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State v. Dix

Court of Appeals of Idaho

February 27, 2019

STATE OF IDAHO, Plaintiff-Respondent,
v.
WILLIAM TIMOTHY DIX, aka JAMAAL AL-DIN, Defendant-Appellant.

          Appeal from the District Court of the Fourth Judicial District, State of Idaho, Ada County. Hon. Richard D. Greenwood, District Judge.

         Order withholding judgment and order of probation for grand theft and burglary, affirmed

          Eric D. Fredericksen, State Appellate Public Defender; Jenny C. Swinford, Deputy Appellate Public Defender, Boise, for appellant. Jenny C. Swinford argued.

          Hon. Lawrence G. Wasden, Attorney General; John C. McKinney, Deputy Attorney General, Boise, for respondent. John C. McKinney argued.

          LORELLO, JUDGE

         William Timothy Dix, aka Jamaal Al-Din, appeals from his order withholding judgment and order of probation for grand theft and burglary. Dix argues that the district court erred in denying his motion for a judgment of acquittal because the evidence was insufficient to find him guilty of grand theft or burglary. For the reasons set forth below, we affirm.

         I.

         FACTUAL AND PROCEDURAL BACKGROUND

         Dix was charged with grand theft, I.C. §§ 18-2403(1), 18-2407(b) and 18-2409, and burglary, I.C. § 18-1401. At trial, the State's theory was that Dix committed theft when he obtained merchandise from a supply store on open lines of credit with no intent to pay for the merchandise and that Dix committed burglary when he took that merchandise to a pawn shop where he received loans for the merchandise based on false representations regarding ownership of the merchandise. The State presented three witnesses: an employee from the supply store, a pawn shop employee, and the investigating officer. The supply store employee testified that Dix opened lines of credit for two businesses and used those lines of credit to obtain merchandise from the supply store. The merchandise Dix received included several tool sets. Dix never made any payments on the accounts he opened with the supply store.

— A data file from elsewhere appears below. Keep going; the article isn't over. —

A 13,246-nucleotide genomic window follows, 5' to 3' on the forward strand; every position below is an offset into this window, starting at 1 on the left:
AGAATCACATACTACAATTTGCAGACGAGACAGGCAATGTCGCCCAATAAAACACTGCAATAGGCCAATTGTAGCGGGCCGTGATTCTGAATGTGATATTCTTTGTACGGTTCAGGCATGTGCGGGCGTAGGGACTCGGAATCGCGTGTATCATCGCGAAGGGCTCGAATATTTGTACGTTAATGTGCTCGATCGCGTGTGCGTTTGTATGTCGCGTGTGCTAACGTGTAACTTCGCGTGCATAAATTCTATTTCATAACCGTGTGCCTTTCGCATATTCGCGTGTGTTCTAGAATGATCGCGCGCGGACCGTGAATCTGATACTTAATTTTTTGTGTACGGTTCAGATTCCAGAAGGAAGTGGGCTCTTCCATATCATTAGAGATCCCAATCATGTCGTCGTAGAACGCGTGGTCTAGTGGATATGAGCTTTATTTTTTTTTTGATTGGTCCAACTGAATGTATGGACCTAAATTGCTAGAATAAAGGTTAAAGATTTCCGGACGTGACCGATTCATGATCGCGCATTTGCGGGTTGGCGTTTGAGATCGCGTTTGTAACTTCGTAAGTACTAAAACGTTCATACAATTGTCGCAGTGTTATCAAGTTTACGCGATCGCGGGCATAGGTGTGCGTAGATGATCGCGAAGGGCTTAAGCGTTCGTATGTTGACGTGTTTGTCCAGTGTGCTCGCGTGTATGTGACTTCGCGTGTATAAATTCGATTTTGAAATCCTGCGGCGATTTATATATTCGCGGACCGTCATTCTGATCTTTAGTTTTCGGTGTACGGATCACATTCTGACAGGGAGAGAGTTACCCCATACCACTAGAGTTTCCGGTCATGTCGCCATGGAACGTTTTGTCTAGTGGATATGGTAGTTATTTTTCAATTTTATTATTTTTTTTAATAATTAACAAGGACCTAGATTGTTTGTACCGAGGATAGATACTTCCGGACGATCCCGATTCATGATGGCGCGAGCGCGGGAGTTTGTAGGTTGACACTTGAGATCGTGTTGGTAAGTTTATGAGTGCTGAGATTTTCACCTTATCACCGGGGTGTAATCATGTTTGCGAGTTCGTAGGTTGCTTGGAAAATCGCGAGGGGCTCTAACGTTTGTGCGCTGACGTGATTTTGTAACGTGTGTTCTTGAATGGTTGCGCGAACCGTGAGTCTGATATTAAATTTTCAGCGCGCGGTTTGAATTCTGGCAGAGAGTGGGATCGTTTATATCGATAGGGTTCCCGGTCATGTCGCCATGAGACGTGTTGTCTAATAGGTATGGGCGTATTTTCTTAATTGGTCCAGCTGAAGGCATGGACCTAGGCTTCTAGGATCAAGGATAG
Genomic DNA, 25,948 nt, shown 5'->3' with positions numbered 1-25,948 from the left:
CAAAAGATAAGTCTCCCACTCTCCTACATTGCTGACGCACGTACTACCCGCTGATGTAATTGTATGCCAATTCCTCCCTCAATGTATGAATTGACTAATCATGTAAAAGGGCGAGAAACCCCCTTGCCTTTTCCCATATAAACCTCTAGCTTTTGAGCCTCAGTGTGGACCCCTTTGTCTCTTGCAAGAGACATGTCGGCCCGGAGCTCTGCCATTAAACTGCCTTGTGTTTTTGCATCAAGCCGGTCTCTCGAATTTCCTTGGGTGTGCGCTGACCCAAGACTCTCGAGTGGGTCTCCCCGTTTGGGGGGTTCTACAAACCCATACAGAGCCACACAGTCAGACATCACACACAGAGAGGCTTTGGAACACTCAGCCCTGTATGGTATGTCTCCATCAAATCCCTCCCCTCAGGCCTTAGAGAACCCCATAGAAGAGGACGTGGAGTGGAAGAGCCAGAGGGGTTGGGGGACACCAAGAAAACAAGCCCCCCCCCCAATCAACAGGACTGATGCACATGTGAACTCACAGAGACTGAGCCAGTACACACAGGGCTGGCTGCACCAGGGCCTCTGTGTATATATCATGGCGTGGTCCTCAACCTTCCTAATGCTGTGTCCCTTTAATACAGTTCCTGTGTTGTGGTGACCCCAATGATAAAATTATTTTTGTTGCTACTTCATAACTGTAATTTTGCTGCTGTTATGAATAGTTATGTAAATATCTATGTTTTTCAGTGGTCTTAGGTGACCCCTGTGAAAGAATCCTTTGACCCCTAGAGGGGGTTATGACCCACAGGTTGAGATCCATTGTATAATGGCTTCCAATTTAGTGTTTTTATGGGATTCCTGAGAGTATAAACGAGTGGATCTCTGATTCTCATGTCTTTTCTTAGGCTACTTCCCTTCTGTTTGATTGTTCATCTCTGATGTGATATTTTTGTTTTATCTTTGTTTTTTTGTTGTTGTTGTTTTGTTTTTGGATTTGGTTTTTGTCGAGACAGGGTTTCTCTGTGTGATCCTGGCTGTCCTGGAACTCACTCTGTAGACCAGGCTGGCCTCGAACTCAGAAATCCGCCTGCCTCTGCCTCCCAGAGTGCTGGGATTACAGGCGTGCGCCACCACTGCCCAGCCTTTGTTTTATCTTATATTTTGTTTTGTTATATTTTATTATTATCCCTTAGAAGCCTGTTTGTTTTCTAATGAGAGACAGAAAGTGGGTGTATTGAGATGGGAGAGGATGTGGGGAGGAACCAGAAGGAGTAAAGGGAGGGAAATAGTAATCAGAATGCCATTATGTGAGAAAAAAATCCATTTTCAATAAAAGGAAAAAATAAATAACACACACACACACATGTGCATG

The pawn shop employee testified that the pawn shop gave Dix loans for new tool sets on four separate occasions. Documentary evidence reflected those loans were made on the same days Dix received tool sets from the supply store. The employee also testified that the pawn slips associated with the loans, which Dix signed, included a representation that he owned the property. After several similar transactions with Dix, the pawn shop employee became suspicious, contacted law enforcement, and provided the investigating officer with items related to Dix's transactions at the pawn shop.

         The investigating officer testified that he first contacted Dix after he used a business license to acquire thirteen cell phones and tablets, which Dix later pawned. The officer advised Dix that his conduct did not appear to be legitimate business and that it could result in criminal charges, although no charges were filed in relation to the cell phones and tablets. When the officer was later contacted regarding Dix pawning new tool sets, the officer initiated the investigation which resulted in the criminal charges in this case.

         Dix pled not guilty and the case proceeded to trial. After the State rested its case-in-chief, Dix moved for a judgment of acquittal on both offenses arguing that, under State v. Bennett, 150 Idaho 278, 246 P.3d 387 (2010), he became the owner of the merchandise once he obtained possession of the merchandise from the supply store and that, as the owner, he could lawfully pawn it. The district court denied the motion and the jury subsequently found Dix guilty of grand theft and burglary.

         After trial, Dix renewed his motion for judgment of acquittal for the burglary charge only. The district court denied the motion. The district court subsequently entered an order withholding ...


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